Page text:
Turkish Coffee

size: 60x35 original size
Sale price£149 GBP


Turkish Coffee is an oil painting by German Expressionist artist August Macke, which was created in the summer of 1914, shortly before the start of World War I.

This painting depicts a cafe in Istanbul, Turkey, with tables and chairs arranged outdoors in a square. Macke uses bright, saturated colors to create a sense of joy and vitality in the scene. The loose and expressive brushwork suggests movement and activity in the cafe.

What is interesting about this painting is that it reflects Macke's interest in the Islamic world, which began when he visited Tunis in 1914. In Café Turco, you can see how Macke incorporates elements of Islamic culture and architecture into the café scene, such as the arches and mosaics in the background.

Another interesting aspect of Café Turco is that it shows the influence of the Fauvist movement on the style of August Macke. Fauvism was a French art movement characterized by the use of bright, bold colors and free, expressive brushwork. In this painting, Macke uses strong, saturated colors to create a sense of vitality and movement in the cafe scene.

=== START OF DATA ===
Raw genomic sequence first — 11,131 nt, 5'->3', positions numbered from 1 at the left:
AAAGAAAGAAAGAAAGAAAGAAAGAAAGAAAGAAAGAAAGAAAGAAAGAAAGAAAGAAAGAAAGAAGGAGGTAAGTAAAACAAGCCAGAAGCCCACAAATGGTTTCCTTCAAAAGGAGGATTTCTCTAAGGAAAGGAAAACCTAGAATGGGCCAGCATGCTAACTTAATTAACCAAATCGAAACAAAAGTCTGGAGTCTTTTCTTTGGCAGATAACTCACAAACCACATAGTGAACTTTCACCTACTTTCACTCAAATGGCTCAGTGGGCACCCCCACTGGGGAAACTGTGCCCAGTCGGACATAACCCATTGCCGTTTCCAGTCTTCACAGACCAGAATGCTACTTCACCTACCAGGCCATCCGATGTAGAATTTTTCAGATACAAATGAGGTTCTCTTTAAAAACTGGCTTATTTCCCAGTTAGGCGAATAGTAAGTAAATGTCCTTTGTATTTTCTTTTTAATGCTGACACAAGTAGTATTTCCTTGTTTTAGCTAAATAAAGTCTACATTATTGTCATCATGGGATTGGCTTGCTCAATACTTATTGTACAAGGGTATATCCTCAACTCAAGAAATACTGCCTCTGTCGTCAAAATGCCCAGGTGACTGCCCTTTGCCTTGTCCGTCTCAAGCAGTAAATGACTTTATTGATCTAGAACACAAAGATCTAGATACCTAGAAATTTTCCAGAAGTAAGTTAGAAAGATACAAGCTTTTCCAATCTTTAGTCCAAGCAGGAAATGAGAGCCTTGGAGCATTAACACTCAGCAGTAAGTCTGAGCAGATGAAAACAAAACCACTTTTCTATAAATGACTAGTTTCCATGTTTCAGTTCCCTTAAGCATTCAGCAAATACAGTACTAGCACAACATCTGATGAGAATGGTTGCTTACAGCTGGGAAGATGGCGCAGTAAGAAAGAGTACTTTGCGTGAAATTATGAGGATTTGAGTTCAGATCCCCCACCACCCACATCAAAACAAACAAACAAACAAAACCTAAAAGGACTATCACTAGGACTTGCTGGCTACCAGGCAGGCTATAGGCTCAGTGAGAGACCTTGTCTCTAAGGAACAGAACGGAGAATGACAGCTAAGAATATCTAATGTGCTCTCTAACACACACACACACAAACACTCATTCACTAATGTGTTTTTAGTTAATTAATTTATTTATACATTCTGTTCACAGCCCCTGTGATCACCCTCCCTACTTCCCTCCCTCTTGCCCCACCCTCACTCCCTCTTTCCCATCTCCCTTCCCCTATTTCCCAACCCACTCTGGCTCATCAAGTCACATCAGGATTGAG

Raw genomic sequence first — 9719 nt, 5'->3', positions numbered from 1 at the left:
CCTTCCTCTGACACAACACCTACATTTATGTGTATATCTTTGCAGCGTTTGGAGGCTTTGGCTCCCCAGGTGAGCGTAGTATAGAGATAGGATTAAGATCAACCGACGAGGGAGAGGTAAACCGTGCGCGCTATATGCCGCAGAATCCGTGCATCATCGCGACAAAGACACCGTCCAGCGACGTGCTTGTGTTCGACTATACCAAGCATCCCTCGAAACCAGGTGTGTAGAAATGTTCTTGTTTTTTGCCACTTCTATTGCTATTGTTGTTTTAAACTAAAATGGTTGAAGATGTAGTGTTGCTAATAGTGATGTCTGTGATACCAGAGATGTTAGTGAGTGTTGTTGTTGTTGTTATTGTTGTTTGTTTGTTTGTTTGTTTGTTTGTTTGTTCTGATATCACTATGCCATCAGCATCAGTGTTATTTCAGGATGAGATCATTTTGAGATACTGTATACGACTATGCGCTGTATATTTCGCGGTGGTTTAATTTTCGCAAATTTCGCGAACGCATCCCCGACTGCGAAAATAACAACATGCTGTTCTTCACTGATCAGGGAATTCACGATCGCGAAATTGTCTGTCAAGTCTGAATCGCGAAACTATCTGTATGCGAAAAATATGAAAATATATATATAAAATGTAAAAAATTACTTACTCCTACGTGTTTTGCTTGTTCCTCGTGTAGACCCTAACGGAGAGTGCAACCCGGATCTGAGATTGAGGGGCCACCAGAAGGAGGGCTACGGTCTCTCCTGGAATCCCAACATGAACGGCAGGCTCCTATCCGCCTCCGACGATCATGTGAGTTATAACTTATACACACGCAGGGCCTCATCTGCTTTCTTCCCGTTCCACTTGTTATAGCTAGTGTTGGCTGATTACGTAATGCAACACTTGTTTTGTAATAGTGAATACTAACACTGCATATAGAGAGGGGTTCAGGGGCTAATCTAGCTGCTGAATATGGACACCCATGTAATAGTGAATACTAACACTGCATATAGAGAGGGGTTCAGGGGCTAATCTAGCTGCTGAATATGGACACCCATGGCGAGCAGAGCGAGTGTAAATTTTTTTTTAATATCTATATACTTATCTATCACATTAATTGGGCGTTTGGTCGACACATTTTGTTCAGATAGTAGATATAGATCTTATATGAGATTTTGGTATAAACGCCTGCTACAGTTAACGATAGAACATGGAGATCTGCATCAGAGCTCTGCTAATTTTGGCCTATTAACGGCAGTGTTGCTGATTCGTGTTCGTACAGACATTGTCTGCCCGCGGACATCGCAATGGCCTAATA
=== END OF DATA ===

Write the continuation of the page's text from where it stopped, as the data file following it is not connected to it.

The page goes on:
In addition, the arrangement of the tables and chairs in the painting suggests a feeling of conviviality and community, which is a recurring theme in Macke's work. In many of his paintings, people can be seen interacting and enjoying life together.

This is a fascinating work that reflects the artist's interest in Islamic culture and the Fauvist style. The vibrant color palette and expressive brushwork create a sense of vitality and movement in the café scene, while the arrangement of tables and chairs suggests a sense of community and togetherness.

Unfortunately, August Macke died in World War I at the age of 27, making this painting one of the last and most significant works he produced.

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